Nicole Chase responds brilliantly to my discussion yesterday of the bizarre proposal that people (disembodied ones, it seems) leave religious groups simply because they "stop believing" — and not because actions taken or doctrines taught by religious groups that affect real people in the real world precipitate real people's loss of faith in religious institutions:
Wednesday, September 28, 2016
Tuesday, September 27, 2016
Patricia Miller on Catholics Driving Exodus of Nones, Kaya Oakes on How Nones Aren't Coming Back — And Why Should They, Considering What the Church Is Offering?
Two more helpful pieces of commentary on the recently published PRRI report about why Americans (and especially younger ones) are leaving religion behind — both at Religion Dispatches:
Monday, September 26, 2016
Readers Write: If 60% of "Nones" Say They've Just Stopped Believing, We Can Ignore the 40% of Catholic "Nones" Who Left Due to Abuse of Gays, Right?
Yesterday, I noted that, in a recent posting at the Commonweal blog, Michael Peppard points to the finding of a just-published PRRI survey that some 40% of Catholics who have left religion behind report that a primary reason for their walking away from the church was its abuse of gay people. PRRI underscores this finding by noting that those raised Catholic are more likely than people raised within any other religious community to cite anti-gay behavior within their own religious community as a reason for leaving that community.
I've posted about this issue in the past, but since I have heard from a number of people lately who are having problems accessing their Disqus account and leaving comments here, I thought I'd address that issue in a posting today — and point you to some resources that may help you.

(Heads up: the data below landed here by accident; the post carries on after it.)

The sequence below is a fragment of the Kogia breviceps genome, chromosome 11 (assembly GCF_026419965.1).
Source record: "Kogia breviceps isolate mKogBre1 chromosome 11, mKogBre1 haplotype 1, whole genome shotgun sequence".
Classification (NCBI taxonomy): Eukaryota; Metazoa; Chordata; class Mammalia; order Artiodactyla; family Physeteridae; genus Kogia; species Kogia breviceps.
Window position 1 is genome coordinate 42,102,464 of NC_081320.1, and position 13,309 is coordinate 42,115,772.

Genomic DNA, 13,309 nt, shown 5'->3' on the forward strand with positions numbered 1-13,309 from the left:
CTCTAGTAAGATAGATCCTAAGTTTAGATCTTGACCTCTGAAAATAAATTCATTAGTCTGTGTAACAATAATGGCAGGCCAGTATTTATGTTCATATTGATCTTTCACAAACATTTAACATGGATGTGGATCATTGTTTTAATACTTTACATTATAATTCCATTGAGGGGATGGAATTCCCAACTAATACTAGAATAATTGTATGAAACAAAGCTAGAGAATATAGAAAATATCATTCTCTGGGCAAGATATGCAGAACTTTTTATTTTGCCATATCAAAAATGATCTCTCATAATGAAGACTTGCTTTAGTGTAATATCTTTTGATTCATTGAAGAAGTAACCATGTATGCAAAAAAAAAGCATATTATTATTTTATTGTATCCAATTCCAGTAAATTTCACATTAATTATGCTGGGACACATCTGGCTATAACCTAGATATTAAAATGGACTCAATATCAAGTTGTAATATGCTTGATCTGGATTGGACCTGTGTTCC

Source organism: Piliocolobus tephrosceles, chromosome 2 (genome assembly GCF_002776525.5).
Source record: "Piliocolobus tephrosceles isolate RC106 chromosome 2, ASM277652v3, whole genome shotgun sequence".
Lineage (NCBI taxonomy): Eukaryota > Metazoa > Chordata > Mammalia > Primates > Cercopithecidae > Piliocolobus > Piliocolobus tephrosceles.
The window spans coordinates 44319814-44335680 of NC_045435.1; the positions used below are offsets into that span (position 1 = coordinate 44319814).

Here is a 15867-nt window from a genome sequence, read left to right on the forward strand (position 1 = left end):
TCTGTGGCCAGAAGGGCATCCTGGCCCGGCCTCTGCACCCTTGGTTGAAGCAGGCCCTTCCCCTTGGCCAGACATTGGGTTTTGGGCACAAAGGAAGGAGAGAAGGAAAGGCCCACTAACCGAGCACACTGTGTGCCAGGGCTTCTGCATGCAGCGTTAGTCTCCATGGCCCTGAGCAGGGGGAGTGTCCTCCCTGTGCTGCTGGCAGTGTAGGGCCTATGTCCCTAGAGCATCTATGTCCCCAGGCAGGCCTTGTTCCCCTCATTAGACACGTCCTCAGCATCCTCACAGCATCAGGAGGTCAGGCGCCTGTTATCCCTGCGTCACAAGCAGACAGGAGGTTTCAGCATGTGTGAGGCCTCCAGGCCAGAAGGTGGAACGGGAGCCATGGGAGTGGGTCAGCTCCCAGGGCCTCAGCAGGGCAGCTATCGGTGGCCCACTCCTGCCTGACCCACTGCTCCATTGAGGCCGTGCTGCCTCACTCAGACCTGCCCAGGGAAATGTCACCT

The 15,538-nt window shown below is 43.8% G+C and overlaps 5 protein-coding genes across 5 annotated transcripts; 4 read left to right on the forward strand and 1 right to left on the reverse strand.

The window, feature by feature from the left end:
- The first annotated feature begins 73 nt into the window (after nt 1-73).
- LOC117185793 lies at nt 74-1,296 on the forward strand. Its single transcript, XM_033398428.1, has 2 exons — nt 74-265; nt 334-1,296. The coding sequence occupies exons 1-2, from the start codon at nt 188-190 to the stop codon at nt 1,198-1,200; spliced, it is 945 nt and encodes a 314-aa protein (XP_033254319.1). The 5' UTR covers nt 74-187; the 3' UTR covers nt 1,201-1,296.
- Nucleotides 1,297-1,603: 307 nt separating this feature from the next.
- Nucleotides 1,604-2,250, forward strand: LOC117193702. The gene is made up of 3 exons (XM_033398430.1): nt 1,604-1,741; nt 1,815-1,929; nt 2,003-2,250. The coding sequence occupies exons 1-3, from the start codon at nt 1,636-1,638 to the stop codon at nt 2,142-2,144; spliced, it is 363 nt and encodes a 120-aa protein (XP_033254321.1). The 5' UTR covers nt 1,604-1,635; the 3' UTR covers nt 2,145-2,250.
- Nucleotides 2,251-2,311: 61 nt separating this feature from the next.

Sunday, September 25, 2016
"Those . . . Raised Catholic Are More Likely Than Those Raised in Any Other Religion to Cite Negative Religious Treatment of Gay and Lesbian People" As Reason for Leaving Church
Saturday, September 24, 2016
Wijngaards Declaration: Catholic Scholars Respond to Humanae Vitae on Use of Contraception — Implications for Gay Catholics
As the fiftieth anniversary of the Catholic encyclical Humanae Vitae, which reiterated the Catholic magisterium's ban on the use of artificial contraception, approaches, Wijngaards Institute for Catholic Research has released a statement of a group of Catholic theologians calling on the pastoral leaders of the Catholic church to reassess this teaching, which has not been received* by lay Catholics. Regarding the natural law argument that Humanae Vitae makes as its primary reason for ruling that the use of artificial contraceptives is gravely wrong, the statement notes:
Data on Why Younger Catholics Are Leaving Church Grow Stronger: Some 40% Report It's Because of Catholic Hostility to Gay* People
|Screenshot from PRRI report on why Americans are leaving religion behind, Sept. 2016|